Those Things You Can’t Control

I read a story about a couple who wound up in their parish’s counseling office. The husband complained that his wife was forcing him to go to church. When the counselor asked the wife why she was doing that, she complained that her husband preferred to stay at home to watch cartoons. “But,” the counselor said, “you’re forcing him to go. It’s making him miserable.”

She said, “He has to come with me! What am I supposed to tell people when they ask me where he is?” And the counselor said, “You tell them he’s home watching cartoons.”

She protested. “How am I supposed to tell people that? What will people think of him?” And the counselor said, “They’ll think he’d rather watch cartoons than go to church. Big deal!”*

This floored her. She had been trying to control what other people thought of her and her husband and it hadn’t occurred to her that she didn’t need to. It was making them both miserable and the thing is, it was unnecessary. You can’t control the thoughts and opinions of other people. Trying to do so is an incredibly tough way to live. How many times do you walk into church, worrying in the back of your mind about what everyone thinks of you? It’s so draining, and in the end, you feel like a failure. You think, “Man, I’m failing as a Christian. I’m just not happy. The fruit of the Spirit is joy, and I’m miserable.”

The answer is grace, God’s wonderful gift that frees us! Grace frees us from fear-driven control and the shame of feeling like you failed. In grace, you don’t have to worry about other people’s opinions. You don’t have to be miserable. You don’t have to feel like a failure. You know you can’t control the thoughts and perceptions of others, and it doesn’t trouble you. You’re relying on Jesus! You can ask Jesus for wisdom and He’ll come through. That’s what He said He would do.

Legalism comes with long lists of things you can and can’t do, and even longer lists of things you should and shouldn’t do. It’s a constant struggle to try and meet all of those expectations. And it’s so unnecessary! You can’t control everything and everyone, and you shouldn’t try. There’s no need for it. You don’t have to worry about what people think of you. Not when you’re in the care of the One who loves you most of all.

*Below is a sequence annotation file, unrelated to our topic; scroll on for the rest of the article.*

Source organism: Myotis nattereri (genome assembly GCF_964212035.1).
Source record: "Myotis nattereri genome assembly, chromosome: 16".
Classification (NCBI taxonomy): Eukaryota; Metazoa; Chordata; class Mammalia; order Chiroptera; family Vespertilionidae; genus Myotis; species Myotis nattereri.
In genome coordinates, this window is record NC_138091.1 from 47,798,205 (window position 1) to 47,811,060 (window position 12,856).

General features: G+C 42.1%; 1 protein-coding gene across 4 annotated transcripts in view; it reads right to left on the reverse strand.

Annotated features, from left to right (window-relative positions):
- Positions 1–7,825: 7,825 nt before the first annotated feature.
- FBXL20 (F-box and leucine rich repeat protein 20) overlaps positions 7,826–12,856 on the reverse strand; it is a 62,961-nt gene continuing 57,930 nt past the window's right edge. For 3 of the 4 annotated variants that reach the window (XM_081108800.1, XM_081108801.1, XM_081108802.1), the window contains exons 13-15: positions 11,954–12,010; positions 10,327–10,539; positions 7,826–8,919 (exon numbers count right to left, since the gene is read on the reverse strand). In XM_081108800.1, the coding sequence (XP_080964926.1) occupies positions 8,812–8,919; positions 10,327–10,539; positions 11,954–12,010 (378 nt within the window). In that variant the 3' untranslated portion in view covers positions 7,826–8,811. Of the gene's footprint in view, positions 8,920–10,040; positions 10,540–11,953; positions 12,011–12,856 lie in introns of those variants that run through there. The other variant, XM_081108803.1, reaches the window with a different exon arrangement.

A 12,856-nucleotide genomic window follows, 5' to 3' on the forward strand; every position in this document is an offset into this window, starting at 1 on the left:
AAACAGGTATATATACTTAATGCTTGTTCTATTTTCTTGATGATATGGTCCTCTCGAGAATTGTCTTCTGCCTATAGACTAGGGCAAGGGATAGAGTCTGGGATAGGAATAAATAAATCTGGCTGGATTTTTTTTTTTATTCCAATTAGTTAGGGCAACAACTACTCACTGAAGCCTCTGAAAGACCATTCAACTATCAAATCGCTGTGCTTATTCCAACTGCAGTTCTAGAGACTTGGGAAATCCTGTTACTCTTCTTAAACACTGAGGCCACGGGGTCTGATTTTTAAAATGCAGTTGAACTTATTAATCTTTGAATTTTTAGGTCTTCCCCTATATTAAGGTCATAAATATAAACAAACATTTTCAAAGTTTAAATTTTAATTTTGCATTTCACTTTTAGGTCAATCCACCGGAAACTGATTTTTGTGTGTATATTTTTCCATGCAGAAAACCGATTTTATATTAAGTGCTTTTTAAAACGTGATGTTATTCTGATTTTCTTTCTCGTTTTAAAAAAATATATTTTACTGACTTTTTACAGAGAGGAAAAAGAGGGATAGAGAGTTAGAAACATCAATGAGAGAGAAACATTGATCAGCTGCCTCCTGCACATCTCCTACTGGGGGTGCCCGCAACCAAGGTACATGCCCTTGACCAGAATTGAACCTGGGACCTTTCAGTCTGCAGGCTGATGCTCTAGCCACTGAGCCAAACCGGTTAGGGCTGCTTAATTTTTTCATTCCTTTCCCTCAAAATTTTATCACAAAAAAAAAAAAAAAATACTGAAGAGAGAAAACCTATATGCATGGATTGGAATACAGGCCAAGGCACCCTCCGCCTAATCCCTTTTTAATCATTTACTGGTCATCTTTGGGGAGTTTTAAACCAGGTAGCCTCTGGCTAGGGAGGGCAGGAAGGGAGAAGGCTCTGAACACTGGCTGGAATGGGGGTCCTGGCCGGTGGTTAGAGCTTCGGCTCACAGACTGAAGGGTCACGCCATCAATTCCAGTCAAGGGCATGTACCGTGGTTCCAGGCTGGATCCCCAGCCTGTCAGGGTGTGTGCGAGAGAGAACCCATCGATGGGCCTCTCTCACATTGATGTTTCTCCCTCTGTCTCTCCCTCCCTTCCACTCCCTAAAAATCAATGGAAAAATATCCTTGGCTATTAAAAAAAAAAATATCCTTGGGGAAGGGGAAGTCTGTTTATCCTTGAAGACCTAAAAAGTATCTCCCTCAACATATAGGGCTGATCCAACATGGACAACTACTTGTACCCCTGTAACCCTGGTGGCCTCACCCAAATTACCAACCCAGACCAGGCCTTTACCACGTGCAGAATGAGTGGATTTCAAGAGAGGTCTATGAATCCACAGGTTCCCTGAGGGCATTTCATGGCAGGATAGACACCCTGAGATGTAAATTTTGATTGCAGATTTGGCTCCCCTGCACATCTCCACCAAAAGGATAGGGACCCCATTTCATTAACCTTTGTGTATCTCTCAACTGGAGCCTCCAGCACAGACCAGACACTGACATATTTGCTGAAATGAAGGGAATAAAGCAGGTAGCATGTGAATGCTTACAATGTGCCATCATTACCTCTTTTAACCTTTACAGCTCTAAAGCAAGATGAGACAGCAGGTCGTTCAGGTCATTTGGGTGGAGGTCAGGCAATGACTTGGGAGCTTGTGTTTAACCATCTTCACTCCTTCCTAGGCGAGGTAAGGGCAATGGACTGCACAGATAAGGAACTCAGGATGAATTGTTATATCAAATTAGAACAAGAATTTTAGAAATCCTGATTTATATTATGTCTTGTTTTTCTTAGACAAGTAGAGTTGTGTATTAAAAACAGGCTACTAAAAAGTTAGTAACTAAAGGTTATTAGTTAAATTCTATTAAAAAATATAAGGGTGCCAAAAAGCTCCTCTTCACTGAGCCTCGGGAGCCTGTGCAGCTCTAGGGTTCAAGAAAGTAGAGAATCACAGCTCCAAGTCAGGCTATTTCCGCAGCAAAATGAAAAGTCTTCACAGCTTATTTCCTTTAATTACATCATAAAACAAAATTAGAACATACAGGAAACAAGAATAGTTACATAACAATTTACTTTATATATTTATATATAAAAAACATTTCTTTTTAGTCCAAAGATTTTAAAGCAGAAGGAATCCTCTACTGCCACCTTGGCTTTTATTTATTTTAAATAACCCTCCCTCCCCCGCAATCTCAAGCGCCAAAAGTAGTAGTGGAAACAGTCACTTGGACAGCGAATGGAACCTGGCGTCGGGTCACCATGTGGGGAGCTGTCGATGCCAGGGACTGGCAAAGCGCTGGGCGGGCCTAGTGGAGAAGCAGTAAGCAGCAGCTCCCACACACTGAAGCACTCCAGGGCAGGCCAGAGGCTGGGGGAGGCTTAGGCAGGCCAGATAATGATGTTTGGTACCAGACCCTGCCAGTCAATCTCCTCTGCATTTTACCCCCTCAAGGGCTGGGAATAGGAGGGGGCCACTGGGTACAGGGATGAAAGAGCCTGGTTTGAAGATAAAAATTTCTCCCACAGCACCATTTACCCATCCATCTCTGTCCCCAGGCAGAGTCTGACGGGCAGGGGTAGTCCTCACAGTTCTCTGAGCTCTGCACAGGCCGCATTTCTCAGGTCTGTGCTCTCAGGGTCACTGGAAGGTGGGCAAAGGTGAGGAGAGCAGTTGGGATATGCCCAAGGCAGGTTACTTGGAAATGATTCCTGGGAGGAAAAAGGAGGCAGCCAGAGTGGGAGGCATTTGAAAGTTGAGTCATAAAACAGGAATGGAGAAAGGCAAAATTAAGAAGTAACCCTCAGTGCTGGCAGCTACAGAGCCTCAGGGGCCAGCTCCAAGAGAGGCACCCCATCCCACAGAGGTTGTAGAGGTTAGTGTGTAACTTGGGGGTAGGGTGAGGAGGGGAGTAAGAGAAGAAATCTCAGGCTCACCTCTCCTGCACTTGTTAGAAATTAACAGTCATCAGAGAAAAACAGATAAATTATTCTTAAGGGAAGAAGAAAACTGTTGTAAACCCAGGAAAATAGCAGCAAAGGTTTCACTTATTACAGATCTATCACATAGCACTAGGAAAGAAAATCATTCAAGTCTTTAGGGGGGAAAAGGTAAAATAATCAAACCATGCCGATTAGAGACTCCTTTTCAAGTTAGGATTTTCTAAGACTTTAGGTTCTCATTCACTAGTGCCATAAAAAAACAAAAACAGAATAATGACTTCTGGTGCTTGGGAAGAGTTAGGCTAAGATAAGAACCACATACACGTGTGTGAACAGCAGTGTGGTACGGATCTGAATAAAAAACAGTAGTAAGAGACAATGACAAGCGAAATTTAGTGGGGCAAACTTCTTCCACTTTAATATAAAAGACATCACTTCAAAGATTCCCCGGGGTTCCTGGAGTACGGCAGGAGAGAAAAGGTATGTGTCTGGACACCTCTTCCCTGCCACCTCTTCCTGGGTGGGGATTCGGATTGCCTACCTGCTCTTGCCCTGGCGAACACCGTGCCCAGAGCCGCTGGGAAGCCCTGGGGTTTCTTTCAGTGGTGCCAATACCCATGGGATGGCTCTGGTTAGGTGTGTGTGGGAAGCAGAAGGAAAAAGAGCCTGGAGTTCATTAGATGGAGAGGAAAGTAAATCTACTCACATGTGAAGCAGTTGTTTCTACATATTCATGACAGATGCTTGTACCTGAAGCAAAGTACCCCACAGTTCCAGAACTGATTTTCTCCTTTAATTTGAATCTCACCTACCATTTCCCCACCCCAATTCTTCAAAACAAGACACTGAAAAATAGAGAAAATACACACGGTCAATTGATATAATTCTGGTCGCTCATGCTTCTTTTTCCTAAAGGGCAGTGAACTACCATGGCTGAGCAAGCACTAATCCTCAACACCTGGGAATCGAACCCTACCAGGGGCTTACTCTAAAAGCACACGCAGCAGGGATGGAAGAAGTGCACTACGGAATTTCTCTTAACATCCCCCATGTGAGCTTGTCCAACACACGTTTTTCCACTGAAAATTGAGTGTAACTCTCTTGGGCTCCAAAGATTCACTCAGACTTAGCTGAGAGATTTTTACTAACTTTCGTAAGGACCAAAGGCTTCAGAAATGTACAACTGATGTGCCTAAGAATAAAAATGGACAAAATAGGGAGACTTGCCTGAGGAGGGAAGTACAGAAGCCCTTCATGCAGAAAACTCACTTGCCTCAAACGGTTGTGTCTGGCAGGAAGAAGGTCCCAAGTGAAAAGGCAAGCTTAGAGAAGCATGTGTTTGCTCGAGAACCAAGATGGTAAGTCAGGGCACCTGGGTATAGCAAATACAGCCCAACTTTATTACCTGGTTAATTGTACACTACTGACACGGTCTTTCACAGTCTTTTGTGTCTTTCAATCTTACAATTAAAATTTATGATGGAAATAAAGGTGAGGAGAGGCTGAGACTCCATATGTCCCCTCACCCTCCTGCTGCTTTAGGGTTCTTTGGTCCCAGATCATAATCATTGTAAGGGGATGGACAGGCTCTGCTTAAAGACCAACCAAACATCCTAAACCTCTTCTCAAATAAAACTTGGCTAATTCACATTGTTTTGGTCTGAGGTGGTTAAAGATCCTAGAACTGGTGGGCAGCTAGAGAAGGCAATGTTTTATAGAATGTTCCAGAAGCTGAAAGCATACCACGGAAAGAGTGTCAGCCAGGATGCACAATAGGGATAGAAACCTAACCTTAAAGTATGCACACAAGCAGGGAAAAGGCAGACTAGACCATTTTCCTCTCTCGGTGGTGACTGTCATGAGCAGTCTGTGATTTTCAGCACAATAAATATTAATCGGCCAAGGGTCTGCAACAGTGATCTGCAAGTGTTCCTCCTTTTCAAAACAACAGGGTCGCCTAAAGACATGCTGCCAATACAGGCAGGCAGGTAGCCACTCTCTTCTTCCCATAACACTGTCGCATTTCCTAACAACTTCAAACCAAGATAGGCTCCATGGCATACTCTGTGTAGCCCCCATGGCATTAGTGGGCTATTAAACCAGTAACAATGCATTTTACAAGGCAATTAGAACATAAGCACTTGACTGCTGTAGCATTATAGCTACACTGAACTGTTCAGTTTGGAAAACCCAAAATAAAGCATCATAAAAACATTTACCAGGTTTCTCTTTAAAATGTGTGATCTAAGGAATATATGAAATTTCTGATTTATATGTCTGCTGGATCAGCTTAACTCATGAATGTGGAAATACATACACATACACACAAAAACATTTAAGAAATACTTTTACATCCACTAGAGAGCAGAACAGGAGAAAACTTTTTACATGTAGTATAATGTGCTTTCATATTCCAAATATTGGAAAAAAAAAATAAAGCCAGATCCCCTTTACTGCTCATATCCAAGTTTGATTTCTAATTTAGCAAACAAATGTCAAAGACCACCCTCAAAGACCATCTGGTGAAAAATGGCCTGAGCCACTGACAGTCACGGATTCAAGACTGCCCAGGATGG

Don’t live in shame. Don’t live in fear. Never mind about that person over there who is frowning on you. You don’t live for him. You live for Jesus! That’s all that matters. God is smiling on you, you know. He loves you so much. That’s where you will find your joy.

*Jeff VanVonderen, Families Where Grace Is in Place

When You Marry Your Wife

Wives, submit to your own husbands, as to the Lord. For the husband is head of the wife, as also Christ is head of the church; and He is the Savior of the body. Therefore, just as the church is subject to Christ, so let the wives be to their own husbands in everything. Husbands, love your wives, just as Christ also loved the church and gave Himself for her… Eph. 5: 22-25

Do I think that I’m the head of my family? Yes. That’s scripture. As Jesus is the head of the church, so the man is the head of his family and the home. But men have someone to answer to. God says, “You answer to me.”

When I stand before God, He will say, “I viewed you as the head of your family. Did you love them as Christ loved the church and gave Himself for her?”

This is a powerful message for a Christian man. How you treat your wife and how your treat your kids is very, very important. How are you loving on them? How are you giving yourself for them? How your marriage is going is on you. When it comes to my marriage, when it comes to my wife, it’s on me.

If the husband is head of his wife just as Jesus is head of the church, then in order to understand this scripture we need to look at what Jesus did. Well, He died on a cross for us. Some people take this to mean that you have to be willing to die for your family.

Well, of course I’d die for my family! But I don’t think that’s what this scripture means. I don’t think that’s the correlation. When Jesus died on the cross, He took our shame. He took our shame, our embarrassment, our terrible decisions, all of our sin, and He said, “It’s on me.” And so He died.